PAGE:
Last Wednesday, The Homegrown Revival held its second pop-up dinner. The Homegrown Revival Team held the first pop-up dinner in September of this year. The pop-up dinners, as THGR Team likes to call them, are unique in that the attendees don’t know the location of the event until the day of the event itself. Several hours before the dinner takes place, The Homegrown Revival Team emails out the location.
I won’t presume to know the intentions of The Homegrown Revival Team in creating these pop-up dinners, but the effect of a pop-up dinner is interesting. For one thing, it creates a very real, palpable sense of adventure around dining. Attendees purchase their tickets for the dinner a week or so in advance, and the only knowledge of the event they have is a loose menu for the evening.
The other effect of the pop-up dinners is a bit more abstract but no less interesting. The pop-up dinners draw the purpose of a multi-course, family style dinner in to stark relief. So much of fine dining in the restaurant world is about status. Where the dinner is held. The elegance of the location. The exclusivity of the dining experience. Much of fine dining is about pretension and affectation. In many cases, I feel like some people eat at exclusive restaurants for status and not to savor fine food. Don’t believe me? Check out this video.
The pop-up dinners help to mitigate the pretension created by traditional “fine dining” restaurants in several important ways. First, by doing away with a brick and mortar building and holding the dinners in random places, The Homegrown Revival is removing the exclusivity created by elegant dining rooms. Like it or not, having people know that you dined at Uchi tells a story about you. Don’t get me wrong. I’m not bagging on Uchi’s food, but tell an Austinite you ate there and the reaction will inevitably be “Wow. How’d you get reservations?”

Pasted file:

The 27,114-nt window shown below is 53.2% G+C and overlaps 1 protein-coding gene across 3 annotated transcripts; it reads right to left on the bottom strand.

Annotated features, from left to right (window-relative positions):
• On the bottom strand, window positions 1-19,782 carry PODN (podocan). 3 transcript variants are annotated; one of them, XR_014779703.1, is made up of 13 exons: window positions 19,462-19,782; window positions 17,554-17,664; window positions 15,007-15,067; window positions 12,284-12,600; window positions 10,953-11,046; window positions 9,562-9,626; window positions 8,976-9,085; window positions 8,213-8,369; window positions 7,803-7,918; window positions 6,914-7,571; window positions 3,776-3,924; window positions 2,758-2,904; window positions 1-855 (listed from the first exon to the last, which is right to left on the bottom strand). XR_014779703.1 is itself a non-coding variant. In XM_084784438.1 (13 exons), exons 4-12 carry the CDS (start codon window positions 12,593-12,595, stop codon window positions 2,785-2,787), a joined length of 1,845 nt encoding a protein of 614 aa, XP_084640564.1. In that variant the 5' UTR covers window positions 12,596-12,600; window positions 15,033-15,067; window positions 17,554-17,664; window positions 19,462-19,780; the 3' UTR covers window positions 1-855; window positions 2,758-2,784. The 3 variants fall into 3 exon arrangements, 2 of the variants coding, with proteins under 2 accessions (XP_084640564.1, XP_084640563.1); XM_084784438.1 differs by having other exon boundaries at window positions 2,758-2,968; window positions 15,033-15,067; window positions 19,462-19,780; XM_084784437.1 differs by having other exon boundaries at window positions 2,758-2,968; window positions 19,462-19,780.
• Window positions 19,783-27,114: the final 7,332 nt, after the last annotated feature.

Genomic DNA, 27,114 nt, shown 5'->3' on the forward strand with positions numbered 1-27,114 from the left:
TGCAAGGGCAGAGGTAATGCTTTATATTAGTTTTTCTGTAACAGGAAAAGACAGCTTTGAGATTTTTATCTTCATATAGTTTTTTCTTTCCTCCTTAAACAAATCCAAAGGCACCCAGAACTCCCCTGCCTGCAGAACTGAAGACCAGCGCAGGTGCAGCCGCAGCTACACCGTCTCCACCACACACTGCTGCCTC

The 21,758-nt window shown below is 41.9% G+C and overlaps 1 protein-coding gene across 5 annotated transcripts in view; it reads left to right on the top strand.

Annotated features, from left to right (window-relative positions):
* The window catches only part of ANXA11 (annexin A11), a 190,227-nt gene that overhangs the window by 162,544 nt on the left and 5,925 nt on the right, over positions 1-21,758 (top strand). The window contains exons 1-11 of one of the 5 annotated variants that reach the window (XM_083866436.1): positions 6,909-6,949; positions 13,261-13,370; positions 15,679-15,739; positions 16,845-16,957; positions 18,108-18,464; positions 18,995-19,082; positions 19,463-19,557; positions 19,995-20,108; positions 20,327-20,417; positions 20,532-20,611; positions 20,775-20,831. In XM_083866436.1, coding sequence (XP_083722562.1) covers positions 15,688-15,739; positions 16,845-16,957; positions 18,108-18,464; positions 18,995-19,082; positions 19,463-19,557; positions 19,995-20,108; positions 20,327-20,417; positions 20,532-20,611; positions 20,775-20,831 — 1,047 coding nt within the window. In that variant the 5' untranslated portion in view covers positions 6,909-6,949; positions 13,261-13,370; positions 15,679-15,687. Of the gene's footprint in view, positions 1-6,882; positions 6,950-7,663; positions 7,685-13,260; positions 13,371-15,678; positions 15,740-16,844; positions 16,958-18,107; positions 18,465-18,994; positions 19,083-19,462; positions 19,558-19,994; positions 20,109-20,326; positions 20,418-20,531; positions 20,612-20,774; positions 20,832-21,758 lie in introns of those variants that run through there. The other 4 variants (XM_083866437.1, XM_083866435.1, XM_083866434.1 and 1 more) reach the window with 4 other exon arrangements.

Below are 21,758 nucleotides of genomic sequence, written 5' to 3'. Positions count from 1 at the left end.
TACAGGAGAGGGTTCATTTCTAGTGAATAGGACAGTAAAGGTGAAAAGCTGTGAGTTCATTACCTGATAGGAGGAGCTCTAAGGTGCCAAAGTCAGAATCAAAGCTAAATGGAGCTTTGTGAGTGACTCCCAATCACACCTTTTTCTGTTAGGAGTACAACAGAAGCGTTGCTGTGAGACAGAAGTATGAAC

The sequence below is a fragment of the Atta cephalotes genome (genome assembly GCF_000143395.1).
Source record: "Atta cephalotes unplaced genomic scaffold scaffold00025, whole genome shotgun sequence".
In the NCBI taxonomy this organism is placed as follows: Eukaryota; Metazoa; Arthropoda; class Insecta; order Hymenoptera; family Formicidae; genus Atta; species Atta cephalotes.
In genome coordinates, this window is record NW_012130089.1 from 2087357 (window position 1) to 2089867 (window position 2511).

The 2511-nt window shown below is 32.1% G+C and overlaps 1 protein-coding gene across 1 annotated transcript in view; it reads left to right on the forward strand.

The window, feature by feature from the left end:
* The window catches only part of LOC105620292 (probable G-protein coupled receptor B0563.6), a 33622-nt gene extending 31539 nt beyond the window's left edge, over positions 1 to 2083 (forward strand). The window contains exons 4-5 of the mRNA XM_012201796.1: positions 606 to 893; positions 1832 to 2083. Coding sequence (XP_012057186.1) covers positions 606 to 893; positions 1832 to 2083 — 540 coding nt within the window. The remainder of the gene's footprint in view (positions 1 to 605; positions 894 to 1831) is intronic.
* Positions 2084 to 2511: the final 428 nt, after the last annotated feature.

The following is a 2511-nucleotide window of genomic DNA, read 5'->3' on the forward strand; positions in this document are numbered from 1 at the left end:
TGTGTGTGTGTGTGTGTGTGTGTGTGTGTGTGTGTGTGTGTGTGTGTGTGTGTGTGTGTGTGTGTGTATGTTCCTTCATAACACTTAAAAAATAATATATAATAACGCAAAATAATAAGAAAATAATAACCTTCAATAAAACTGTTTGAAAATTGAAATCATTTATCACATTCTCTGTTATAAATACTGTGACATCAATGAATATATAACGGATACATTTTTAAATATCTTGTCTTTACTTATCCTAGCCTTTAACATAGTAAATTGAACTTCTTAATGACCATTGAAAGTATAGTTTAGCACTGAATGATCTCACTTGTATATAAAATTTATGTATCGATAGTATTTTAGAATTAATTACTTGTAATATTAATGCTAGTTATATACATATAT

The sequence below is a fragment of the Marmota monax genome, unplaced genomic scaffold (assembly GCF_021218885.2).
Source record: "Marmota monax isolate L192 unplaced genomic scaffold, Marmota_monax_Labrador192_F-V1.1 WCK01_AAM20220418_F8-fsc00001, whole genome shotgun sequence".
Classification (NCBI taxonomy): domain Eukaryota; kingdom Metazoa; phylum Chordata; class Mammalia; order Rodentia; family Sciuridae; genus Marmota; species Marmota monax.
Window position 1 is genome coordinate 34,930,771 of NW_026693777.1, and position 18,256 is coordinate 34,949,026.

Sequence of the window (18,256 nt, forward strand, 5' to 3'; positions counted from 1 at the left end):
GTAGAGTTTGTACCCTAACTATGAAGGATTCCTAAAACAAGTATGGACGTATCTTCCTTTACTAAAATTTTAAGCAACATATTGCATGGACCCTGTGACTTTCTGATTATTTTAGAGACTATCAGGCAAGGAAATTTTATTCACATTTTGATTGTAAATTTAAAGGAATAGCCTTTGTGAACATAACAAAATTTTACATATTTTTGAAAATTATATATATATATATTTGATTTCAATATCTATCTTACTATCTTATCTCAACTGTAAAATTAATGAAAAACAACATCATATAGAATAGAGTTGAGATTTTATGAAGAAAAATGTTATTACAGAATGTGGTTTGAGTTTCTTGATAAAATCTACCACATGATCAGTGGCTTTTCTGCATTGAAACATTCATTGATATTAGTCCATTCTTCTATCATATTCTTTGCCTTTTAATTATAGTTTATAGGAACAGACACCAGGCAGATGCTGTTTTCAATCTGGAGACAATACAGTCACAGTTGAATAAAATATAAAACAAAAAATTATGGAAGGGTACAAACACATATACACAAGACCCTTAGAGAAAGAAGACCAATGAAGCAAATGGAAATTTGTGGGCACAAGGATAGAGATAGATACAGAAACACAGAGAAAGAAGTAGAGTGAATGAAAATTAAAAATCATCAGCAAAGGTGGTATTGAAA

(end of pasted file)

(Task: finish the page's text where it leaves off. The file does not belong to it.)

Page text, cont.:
However, if people walk by and see a group of people eating at, say, the Open Table exhibit in Austin, they don’t know what’s going on. For all intents and purposes, it looks like a family is having a picnic. So right away the vanity of fine dining is pulled away from the dining experience. The benefit of eliminating the distraction of status allows the attendees to fully focus on the beauty of the food.
This type of dinner requires an awful lot of trust on the part of the attendees. Fortunately, so great is the trust between The Homegrown Revival groupies, or the Revivalists as we like to call ourselves, is that we would follow these dinners down into Dante’s Ninth Circle if that’s where they were held. For first time attendees I’m sure this guerilla-style dining experience is a bit worrying, but I feel confident that the amazing experience quelled any anxiety.
The Homegrown Revival Team held this pop-up dinner at in.gredients, which, according to the website “is a neighborhood microgrocer selling local food with pure ingredients, package-free.” We sat outside at the picnic tables in front of the grocery store, and THGR Team set up an ad hoc kitchen. As I wrote earlier, the location helped to mitigate the feeling of exclusivity created by a brick and mortar store. Store customers mingled with the diners, and the location helped to implicitly emphasize that we are all part of the same community.